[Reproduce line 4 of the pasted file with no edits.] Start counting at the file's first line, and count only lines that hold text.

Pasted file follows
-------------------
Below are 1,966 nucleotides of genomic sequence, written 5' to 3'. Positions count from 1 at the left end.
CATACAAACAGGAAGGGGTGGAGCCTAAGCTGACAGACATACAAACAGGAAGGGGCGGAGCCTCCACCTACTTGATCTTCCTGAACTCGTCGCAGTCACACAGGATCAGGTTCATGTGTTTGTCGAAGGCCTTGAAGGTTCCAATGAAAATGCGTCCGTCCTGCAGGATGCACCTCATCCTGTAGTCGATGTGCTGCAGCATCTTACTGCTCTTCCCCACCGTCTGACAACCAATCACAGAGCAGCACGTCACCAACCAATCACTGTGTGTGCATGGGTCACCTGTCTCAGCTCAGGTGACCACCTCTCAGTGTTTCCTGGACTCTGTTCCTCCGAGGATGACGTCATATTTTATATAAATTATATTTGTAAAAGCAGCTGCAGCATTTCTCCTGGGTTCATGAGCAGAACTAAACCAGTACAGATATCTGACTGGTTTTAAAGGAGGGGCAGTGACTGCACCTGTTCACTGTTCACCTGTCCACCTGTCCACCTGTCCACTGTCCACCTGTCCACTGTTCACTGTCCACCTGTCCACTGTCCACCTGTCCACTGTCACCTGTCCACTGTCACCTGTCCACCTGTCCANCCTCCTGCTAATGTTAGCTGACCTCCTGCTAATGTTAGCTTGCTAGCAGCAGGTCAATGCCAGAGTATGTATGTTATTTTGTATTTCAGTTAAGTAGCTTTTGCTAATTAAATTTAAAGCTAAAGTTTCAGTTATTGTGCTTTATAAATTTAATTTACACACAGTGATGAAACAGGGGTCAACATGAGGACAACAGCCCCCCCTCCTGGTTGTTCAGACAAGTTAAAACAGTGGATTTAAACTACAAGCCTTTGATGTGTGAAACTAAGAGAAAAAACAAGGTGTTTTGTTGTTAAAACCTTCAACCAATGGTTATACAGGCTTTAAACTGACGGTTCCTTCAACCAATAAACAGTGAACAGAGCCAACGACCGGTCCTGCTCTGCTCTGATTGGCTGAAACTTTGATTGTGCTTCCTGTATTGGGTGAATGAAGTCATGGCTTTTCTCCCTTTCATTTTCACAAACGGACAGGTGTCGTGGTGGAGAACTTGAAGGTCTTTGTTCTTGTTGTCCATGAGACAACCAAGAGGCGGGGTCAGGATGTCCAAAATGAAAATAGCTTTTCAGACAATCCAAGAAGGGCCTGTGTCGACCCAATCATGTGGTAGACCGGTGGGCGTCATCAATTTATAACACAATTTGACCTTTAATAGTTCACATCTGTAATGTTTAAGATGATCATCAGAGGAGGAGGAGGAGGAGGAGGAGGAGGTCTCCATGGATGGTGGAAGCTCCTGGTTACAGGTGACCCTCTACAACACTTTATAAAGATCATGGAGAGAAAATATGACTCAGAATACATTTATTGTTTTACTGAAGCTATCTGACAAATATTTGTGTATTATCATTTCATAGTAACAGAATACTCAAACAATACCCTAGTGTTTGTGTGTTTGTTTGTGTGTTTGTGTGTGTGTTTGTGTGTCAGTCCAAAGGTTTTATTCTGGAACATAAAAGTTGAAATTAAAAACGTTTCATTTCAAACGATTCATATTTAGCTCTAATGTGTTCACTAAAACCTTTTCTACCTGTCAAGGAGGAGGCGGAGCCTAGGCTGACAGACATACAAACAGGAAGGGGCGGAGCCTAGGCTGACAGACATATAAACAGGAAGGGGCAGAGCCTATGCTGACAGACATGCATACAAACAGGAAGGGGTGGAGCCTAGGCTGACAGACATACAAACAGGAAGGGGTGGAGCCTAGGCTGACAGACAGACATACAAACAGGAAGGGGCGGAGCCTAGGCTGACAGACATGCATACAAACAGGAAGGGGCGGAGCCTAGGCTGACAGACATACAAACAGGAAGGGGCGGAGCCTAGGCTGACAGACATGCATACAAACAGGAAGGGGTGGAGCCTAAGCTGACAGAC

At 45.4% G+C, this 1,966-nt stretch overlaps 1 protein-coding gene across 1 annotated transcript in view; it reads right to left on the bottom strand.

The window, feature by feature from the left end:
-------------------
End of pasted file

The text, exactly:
The window, feature by feature from the left end: